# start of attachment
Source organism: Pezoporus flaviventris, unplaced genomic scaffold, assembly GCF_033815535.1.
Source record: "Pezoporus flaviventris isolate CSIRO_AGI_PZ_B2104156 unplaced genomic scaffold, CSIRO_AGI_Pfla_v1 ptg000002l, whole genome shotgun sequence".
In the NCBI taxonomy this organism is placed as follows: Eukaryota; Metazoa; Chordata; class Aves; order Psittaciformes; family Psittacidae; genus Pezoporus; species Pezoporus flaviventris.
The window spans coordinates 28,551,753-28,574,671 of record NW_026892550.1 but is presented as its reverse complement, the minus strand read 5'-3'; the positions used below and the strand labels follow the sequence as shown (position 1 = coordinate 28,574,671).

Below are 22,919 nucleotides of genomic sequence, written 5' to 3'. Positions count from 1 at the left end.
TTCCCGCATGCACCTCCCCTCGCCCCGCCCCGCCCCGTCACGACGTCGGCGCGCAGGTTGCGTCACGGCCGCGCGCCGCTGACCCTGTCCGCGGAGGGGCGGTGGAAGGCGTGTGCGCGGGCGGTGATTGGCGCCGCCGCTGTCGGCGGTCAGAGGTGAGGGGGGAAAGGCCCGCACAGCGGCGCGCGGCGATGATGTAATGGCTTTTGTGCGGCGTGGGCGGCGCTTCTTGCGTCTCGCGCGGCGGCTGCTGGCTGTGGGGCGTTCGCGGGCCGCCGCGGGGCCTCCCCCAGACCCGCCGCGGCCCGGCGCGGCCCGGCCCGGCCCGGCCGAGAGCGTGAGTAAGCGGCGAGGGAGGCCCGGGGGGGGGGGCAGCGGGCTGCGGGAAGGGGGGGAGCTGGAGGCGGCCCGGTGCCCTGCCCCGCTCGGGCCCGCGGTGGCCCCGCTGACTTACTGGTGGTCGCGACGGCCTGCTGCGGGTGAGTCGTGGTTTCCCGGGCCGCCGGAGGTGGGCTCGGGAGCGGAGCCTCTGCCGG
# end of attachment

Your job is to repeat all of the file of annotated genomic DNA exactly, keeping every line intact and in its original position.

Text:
Source organism: Pezoporus flaviventris, unplaced genomic scaffold, assembly GCF_033815535.1.
Source record: "Pezoporus flaviventris isolate CSIRO_AGI_PZ_B2104156 unplaced genomic scaffold, CSIRO_AGI_Pfla_v1 ptg000002l, whole genome shotgun sequence".
In the NCBI taxonomy this organism is placed as follows: Eukaryota; Metazoa; Chordata; class Aves; order Psittaciformes; family Psittacidae; genus Pezoporus; species Pezoporus flaviventris.
The window spans coordinates 28,551,753-28,574,671 of record NW_026892550.1 but is presented as its reverse complement, the minus strand read 5'-3'; the positions used below and the strand labels follow the sequence as shown (position 1 = coordinate 28,574,671).

Below are 22,919 nucleotides of genomic sequence, written 5' to 3'. Positions count from 1 at the left end.
TTCCCGCATGCACCTCCCCTCGCCCCGCCCCGCCCCGTCACGACGTCGGCGCGCAGGTTGCGTCACGGCCGCGCGCCGCTGACCCTGTCCGCGGAGGGGCGGTGGAAGGCGTGTGCGCGGGCGGTGATTGGCGCCGCCGCTGTCGGCGGTCAGAGGTGAGGGGGGAAAGGCCCGCACAGCGGCGCGCGGCGATGATGTAATGGCTTTTGTGCGGCGTGGGCGGCGCTTCTTGCGTCTCGCGCGGCGGCTGCTGGCTGTGGGGCGTTCGCGGGCCGCCGCGGGGCCTCCCCCAGACCCGCCGCGGCCCGGCGCGGCCCGGCCCGGCCCGGCCGAGAGCGTGAGTAAGCGGCGAGGGAGGCCCGGGGGGGGGGGCAGCGGGCTGCGGGAAGGGGGGGAGCTGGAGGCGGCCCGGTGCCCTGCCCCGCTCGGGCCCGCGGTGGCCCCGCTGACTTACTGGTGGTCGCGACGGCCTGCTGCGGGTGAGTCGTGGTTTCCCGGGCCGCCGGAGGTGGGCTCGGGAGCGGAGCCTCTGCCGG